The Wreck of the S.S. Princess Sophia

SS Princess Sophia
Sunk October 25, 1918
Vanderbilt Reef
353 people dead

At 2:10 am on October 24, 1918 the Canadian Pacific steamship Princess Sophia struck the Vanderbilt Reef in the Lynn Canal of the Inside Passage. The ship was traveling from Skagway to Vancouver and on to Seattle with 353 passengers and crew on board when it was caught in an early winter storm and ran aground. Although numerous vessels responded to the Sophia’s distress calls, rescue attempts were thwarted by ever worsening conditions which eventually forced them to retreat after a futile two days of circling the ship. At 5:20pm on October 25th the Sophia’s wireless operator sent a message, “For God Sake’s hurry the water is coming in my room.” When told to conserve his battery, he responded “Alright I will, you talk to me so I know you are coming.” Those were the last words from the Sophia. When the rescue boats were able to return on the morning of October 26th all that was left was 20 feet of her foremast protruding from the water. The only survivor was an oil-covered dog that managed to swim to shore despite the frigid water. Several of the Sophia’s victims are buried in Vancouver’s Mountainview Cemetery including Jack Maskell who was on his way to England to be married and knowing that the ship was in grave danger wrote the will that was later found on his body.

Many of the shipwreck victims are buried at Mountain View Cemetery in Vancouver, British Columbia.
(All images by Nigel Laing)

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Shipwrecked off coast of Alaska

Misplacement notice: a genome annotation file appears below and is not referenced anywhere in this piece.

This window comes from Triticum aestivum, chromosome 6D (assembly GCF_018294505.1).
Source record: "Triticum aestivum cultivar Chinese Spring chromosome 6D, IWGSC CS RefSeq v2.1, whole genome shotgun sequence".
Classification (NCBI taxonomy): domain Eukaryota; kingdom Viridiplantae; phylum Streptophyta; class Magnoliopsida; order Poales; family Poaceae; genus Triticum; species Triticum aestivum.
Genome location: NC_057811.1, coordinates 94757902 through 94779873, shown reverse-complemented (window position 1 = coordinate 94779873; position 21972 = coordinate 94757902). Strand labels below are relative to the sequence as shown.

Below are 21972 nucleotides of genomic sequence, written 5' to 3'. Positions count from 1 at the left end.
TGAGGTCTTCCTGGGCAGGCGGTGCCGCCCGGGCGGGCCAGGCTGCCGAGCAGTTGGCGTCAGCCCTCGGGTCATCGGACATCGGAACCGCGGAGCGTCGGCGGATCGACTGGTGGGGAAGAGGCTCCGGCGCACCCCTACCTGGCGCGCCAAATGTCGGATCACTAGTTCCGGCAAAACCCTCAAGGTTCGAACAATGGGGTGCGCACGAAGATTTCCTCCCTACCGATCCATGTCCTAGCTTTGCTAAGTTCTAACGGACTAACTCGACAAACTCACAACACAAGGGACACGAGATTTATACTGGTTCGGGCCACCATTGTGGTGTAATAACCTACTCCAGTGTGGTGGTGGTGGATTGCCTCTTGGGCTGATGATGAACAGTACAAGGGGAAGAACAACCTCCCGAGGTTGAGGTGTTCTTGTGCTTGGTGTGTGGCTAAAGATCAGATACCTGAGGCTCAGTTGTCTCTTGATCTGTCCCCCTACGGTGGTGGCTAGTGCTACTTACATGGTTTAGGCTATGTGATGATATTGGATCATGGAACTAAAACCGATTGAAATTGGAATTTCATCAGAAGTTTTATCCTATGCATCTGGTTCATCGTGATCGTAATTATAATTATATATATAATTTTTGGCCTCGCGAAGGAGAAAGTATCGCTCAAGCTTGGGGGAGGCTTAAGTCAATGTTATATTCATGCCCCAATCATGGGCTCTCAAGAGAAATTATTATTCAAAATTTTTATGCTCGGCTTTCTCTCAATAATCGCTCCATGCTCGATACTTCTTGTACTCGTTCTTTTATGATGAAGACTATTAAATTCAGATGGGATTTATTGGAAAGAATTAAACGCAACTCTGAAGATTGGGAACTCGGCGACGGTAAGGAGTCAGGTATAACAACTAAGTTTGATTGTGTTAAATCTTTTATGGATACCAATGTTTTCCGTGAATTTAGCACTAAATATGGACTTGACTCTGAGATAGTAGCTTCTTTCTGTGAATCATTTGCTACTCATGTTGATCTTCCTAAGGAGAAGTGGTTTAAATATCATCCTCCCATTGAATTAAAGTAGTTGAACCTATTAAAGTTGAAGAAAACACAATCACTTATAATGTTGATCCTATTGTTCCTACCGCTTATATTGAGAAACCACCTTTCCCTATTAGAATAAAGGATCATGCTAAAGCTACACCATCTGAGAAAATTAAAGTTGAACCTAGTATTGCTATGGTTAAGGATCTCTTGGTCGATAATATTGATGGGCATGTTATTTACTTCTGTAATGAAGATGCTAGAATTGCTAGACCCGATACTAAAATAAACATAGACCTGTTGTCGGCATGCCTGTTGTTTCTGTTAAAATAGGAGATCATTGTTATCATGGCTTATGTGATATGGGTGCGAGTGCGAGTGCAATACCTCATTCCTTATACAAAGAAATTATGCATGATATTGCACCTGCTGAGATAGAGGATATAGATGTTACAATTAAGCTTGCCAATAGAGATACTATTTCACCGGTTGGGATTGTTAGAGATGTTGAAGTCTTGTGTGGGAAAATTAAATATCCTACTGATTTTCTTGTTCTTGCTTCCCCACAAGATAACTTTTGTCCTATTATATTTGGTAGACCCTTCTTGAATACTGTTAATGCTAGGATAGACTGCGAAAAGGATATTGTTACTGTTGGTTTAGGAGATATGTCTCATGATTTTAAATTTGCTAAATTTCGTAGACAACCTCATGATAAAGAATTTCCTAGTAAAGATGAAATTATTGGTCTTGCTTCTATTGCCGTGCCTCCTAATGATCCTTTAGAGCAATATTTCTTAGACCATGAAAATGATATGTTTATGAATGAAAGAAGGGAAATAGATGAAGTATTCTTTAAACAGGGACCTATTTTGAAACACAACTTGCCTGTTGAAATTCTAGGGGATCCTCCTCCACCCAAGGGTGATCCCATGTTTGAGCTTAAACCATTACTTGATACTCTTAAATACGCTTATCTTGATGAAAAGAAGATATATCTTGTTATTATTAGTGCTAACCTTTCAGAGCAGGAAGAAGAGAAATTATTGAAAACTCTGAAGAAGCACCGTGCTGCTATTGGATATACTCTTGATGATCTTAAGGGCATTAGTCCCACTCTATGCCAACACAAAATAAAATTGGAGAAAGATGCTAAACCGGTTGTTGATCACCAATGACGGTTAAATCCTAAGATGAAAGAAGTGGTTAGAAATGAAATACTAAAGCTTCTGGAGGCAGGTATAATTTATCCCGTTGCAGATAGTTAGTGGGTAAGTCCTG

S.S. Princess Sophia
October 24, 1918
My own dear sweetheart,

I am writing this my dear girl while the boat is in grave danger. We struck a rock last night which threw many from their berths, women rushed out in their night attire, some were crying, some too weak to move, but the lifeboats were swung out in all readiness but owing to the storm would be madness to launch until there was no hope for the ship. Surrounding ships were notified by wireless and in three hours the first steamer came, but cannot get near owing to the storm raging and the reef which we are on. There are now seven ships near. When the tide went down, two-thirds of the boat was high and dry. We are expecting the lights to go out at any minute, also the fires. The boat might go to pieces, for the force of the waves are terrible, making awful noises on the side of the boat, which has quite a list to port. No one is allowed to sleep, but believe me dear Dorrie it might have been much worse. Just hear there is a big steamer coming. We struck the reef in a terrible snowstorm. There is a big buoy near marking the danger but the captain was to port instead [of] to starboard of [the] buoy. I made my will this morning, leaving everything to you, my own true love and I want you to give £100 to my dear Mother, £100 to my dear Dad, £100 to dear wee Jack, and the balance of my estate (about £300) to you, Dorrie dear. The Eagle Lodge will take care of my remains.

In danger at Sea.
Princess Sophia
24th October 1918
To whom it may concern:
Should anything happen [to] me notify, notify Eagle Lodge, Dawson. My insurance, finances, and property, I leave to my wife (who was to be) Miss Dorothy Burgess, 37 Smart St., Longsight, Manchester, England.

J. Maskell

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